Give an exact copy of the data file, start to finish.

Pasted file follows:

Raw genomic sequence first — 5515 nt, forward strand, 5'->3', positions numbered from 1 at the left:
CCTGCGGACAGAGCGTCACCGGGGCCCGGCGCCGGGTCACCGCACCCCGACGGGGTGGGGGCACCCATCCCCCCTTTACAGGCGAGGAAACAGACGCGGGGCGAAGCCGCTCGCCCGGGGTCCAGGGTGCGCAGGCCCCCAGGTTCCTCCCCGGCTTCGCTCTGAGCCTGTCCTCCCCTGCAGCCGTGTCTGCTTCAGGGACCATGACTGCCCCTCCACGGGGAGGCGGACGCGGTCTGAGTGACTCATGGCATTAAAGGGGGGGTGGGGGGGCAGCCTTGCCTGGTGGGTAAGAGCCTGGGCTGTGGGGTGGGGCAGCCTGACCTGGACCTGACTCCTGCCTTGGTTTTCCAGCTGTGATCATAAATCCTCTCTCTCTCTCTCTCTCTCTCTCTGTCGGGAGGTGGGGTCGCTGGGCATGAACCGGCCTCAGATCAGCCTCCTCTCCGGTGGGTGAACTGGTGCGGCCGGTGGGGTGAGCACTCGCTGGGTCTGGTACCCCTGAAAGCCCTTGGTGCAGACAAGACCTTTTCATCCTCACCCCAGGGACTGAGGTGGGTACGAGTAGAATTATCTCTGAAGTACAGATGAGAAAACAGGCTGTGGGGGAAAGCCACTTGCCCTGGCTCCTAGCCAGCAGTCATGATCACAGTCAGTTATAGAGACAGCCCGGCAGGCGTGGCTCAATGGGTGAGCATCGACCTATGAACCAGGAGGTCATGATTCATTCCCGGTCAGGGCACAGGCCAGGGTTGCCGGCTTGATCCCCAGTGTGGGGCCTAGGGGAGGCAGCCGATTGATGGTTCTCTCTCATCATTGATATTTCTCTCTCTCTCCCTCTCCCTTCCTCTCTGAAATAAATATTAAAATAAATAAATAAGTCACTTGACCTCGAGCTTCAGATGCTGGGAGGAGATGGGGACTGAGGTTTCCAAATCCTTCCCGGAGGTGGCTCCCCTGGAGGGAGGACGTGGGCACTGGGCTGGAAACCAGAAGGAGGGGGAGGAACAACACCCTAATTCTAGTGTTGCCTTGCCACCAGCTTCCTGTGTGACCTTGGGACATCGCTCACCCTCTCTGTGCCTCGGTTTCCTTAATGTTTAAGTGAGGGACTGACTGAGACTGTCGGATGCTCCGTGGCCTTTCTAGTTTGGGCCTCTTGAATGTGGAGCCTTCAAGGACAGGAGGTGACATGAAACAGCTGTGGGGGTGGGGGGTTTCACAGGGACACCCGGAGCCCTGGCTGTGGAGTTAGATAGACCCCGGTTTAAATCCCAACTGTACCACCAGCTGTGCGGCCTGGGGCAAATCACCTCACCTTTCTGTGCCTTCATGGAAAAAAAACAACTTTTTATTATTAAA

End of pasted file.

Raw genomic sequence first — 5515 nt, forward strand, 5'->3', positions numbered from 1 at the left:
CCTGCGGACAGAGCGTCACCGGGGCCCGGCGCCGGGTCACCGCACCCCGACGGGGTGGGGGCACCCATCCCCCCTTTACAGGCGAGGAAACAGACGCGGGGCGAAGCCGCTCGCCCGGGGTCCAGGGTGCGCAGGCCCCCAGGTTCCTCCCCGGCTTCGCTCTGAGCCTGTCCTCCCCTGCAGCCGTGTCTGCTTCAGGGACCATGACTGCCCCTCCACGGGGAGGCGGACGCGGTCTGAGTGACTCATGGCATTAAAGGGGGGGTGGGGGGGCAGCCTTGCCTGGTGGGTAAGAGCCTGGGCTGTGGGGTGGGGCAGCCTGACCTGGACCTGACTCCTGCCTTGGTTTTCCAGCTGTGATCATAAATCCTCTCTCTCTCTCTCTCTCTCTCTCTGTCGGGAGGTGGGGTCGCTGGGCATGAACCGGCCTCAGATCAGCCTCCTCTCCGGTGGGTGAACTGGTGCGGCCGGTGGGGTGAGCACTCGCTGGGTCTGGTACCCCTGAAAGCCCTTGGTGCAGACAAGACCTTTTCATCCTCACCCCAGGGACTGAGGTGGGTACGAGTAGAATTATCTCTGAAGTACAGATGAGAAAACAGGCTGTGGGGGAAAGCCACTTGCCCTGGCTCCTAGCCAGCAGTCATGATCACAGTCAGTTATAGAGACAGCCCGGCAGGCGTGGCTCAATGGGTGAGCATCGACCTATGAACCAGGAGGTCATGATTCATTCCCGGTCAGGGCACAGGCCAGGGTTGCCGGCTTGATCCCCAGTGTGGGGCCTAGGGGAGGCAGCCGATTGATGGTTCTCTCTCATCATTGATATTTCTCTCTCTCTCCCTCTCCCTTCCTCTCTGAAATAAATATTAAAATAAATAAATAAGTCACTTGACCTCGAGCTTCAGATGCTGGGAGGAGATGGGGACTGAGGTTTCCAAATCCTTCCCGGAGGTGGCTCCCCTGGAGGGAGGACGTGGGCACTGGGCTGGAAACCAGAAGGAGGGGGAGGAACAACACCCTAATTCTAGTGTTGCCTTGCCACCAGCTTCCTGTGTGACCTTGGGACATCGCTCACCCTCTCTGTGCCTCGGTTTCCTTAATGTTTAAGTGAGGGACTGACTGAGACTGTCGGATGCTCCGTGGCCTTTCTAGTTTGGGCCTCTTGAATGTGGAGCCTTCAAGGACAGGAGGTGACATGAAACAGCTGTGGGGGTGGGGGGTTTCACAGGGACACCCGGAGCCCTGGCTGTGGAGTTAGATAGACCCCGGTTTAAATCCCAACTGTACCACCAGCTGTGCGGCCTGGGGCAAATCACCTCACCTTTCTGTGCCTTCATGGAAAAAAAACAACTTTTTATTATTAAA